Professional Development School

Professional Development School

The Benefits of Professional Development School

Millersville's Professional Development School (PDS) is a full-year internship experience that immerses future teachers in a school setting.  This senior-year apprenticeship with a master teacher allows English BSE students to shift their focus from simply learning about teaching to implementing their learning in the classroom to make a positive impact.

Throughout the year, Millersville BSE students work in a nurturing environment with their mentor teachers to transition from students learning about teaching to career-ready teachers prepared to be in the classroom on their own.  In their fall semesters, BSE's take 5 classes where their work focuses on improving their classroom environments; they also student-teach in regional schools.  In their spring semesters, students co-teach the same class.  This seamless integration between the theoretical aspects in the classroom and the practical implementation simultaneously occurring in the field creates student-teachers able to navigate the ever-changing environments of education.

This award-winning Professional Development School model is recognized by the National Association of Professional Development Schools (NAPDS) for its excellence in training future teachers.  In 2014 Millersville University won the Exemplary Professional Development School Achievement Award.

MU's PDS model forges a mutually beneficial connection between the regional schools and the university through the close collaboration on this program.  MU students benefit from this collaboration through extremely successful placement rates. 

Careful Coordination of Each Student's Professional Development

Mentor teachers participating in the Professional Development School are specially selected.  Mentors must first be interested in mentoring and helping novices adapt to the classroom experience, but they must also be curious about improving their own practices and receptive to co-teaching with MU students in their rooms.  Mentor teachers are eager to enhance classroom experiences through the participation of MU students.

Student teachers are also thoughtfully matched with these mentors.  Students interested in teaching at regional school districts interview at the schools to identify strong matches between school needs and student interests.  Mentor teachers and BSE students meet during these interviews to ascertain whether they have positive teaching/learning chemistry.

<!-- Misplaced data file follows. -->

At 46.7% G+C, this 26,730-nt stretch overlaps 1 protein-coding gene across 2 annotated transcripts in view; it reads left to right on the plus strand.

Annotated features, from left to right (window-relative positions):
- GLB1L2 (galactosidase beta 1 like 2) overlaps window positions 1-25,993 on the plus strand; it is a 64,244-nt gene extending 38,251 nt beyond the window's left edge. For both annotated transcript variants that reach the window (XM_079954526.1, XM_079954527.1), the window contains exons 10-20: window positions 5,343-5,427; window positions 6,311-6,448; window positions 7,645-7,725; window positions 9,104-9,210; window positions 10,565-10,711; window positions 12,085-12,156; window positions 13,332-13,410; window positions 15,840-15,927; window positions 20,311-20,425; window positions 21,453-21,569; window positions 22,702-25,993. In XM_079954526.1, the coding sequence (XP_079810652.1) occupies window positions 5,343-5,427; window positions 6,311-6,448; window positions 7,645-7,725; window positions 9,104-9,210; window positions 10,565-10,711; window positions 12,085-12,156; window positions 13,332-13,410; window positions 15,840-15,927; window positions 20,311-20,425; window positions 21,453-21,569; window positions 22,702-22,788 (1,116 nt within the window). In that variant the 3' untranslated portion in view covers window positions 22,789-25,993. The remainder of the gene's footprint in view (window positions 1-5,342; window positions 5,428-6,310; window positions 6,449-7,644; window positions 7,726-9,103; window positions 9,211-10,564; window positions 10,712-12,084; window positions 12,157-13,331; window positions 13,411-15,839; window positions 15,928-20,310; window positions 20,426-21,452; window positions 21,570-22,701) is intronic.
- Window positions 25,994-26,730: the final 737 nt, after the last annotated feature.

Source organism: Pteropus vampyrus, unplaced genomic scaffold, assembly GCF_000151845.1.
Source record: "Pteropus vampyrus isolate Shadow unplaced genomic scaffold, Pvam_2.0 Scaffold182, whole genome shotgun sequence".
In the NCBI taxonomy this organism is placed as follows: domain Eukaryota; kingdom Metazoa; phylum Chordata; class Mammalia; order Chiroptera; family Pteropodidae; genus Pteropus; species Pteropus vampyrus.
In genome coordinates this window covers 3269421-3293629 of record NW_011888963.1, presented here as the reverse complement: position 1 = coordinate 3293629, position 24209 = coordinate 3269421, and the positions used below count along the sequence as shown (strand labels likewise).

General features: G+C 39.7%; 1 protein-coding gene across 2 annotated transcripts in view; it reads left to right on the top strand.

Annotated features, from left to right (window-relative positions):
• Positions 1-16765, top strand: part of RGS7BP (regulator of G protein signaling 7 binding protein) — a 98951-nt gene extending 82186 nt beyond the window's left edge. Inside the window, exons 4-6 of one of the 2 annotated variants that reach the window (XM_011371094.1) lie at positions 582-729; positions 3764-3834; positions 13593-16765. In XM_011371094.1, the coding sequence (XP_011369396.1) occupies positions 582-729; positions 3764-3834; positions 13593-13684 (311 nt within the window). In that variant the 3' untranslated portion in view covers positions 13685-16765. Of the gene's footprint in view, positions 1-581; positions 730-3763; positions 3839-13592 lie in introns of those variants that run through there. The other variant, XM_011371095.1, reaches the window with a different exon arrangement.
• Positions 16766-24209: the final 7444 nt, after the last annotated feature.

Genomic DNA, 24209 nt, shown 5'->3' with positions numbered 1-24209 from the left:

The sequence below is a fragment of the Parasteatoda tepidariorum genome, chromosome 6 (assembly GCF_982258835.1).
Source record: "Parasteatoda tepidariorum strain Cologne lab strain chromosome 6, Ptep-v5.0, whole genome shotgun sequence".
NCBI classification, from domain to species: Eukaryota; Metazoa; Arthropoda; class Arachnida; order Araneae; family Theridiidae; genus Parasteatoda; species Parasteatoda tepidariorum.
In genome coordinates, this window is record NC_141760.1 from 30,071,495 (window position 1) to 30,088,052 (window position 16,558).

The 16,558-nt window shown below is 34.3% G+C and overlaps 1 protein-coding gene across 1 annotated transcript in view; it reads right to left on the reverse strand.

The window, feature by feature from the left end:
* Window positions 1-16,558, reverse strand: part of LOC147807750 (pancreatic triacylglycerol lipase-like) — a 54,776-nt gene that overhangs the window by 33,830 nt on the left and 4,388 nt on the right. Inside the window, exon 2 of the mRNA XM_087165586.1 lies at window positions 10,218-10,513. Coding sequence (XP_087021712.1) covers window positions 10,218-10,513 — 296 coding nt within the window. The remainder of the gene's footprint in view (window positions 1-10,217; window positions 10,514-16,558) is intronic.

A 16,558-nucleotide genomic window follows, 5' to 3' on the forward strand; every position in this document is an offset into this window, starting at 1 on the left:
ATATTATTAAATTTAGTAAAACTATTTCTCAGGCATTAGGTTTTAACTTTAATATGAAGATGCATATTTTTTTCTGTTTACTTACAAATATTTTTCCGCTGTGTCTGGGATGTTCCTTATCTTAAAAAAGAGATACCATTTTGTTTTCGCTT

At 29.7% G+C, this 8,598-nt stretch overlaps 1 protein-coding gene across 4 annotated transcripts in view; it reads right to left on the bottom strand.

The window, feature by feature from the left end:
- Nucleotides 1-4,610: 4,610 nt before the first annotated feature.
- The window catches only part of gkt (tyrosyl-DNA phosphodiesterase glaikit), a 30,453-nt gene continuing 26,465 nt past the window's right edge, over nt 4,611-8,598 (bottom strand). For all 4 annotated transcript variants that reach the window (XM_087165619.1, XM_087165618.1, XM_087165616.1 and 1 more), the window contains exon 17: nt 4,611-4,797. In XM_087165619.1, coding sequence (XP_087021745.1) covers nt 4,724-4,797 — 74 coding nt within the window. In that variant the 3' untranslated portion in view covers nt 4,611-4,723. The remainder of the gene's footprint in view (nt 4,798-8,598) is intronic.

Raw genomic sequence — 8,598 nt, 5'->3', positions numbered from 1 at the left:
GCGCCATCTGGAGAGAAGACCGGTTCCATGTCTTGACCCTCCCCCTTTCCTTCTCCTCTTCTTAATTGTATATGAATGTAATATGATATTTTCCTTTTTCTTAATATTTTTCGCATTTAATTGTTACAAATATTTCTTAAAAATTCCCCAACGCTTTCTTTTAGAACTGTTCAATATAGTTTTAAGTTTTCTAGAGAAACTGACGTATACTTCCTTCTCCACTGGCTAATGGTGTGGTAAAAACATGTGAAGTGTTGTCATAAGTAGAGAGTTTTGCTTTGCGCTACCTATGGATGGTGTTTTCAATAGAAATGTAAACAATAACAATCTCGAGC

MU teaching faculty visit classrooms to observe 12-15 times during the year to assess the success of the pairing and the experiences being obtained by the teaching intern.  Students assigned to each school system are grouped into a cohort so that they have an active support system within the school and in classes.  Students report that this cohort continues its supportive structure after graduation as students take their positions as full-time teachers in the classrooms.

As a former teaching college, MU prides itself on its preparation of teachers.  Our professional development school not only helps our students excel in their careers and get jobs, but it also helps our regional schools improve their teaching so students benefit.  At Millersville, we happily make this positive impact in our community.

Five classes in Advanced Professional Studies (APS)

Advanced Professional Studies classes will be scheduled on Mondays and Tuesdays; students will be in their mentors' classrooms Wednesdays through Fridays.  Technological innovations are infused into all classes.  Every BSE student receives an Ipad to use throughout the year to develop their technological expertise.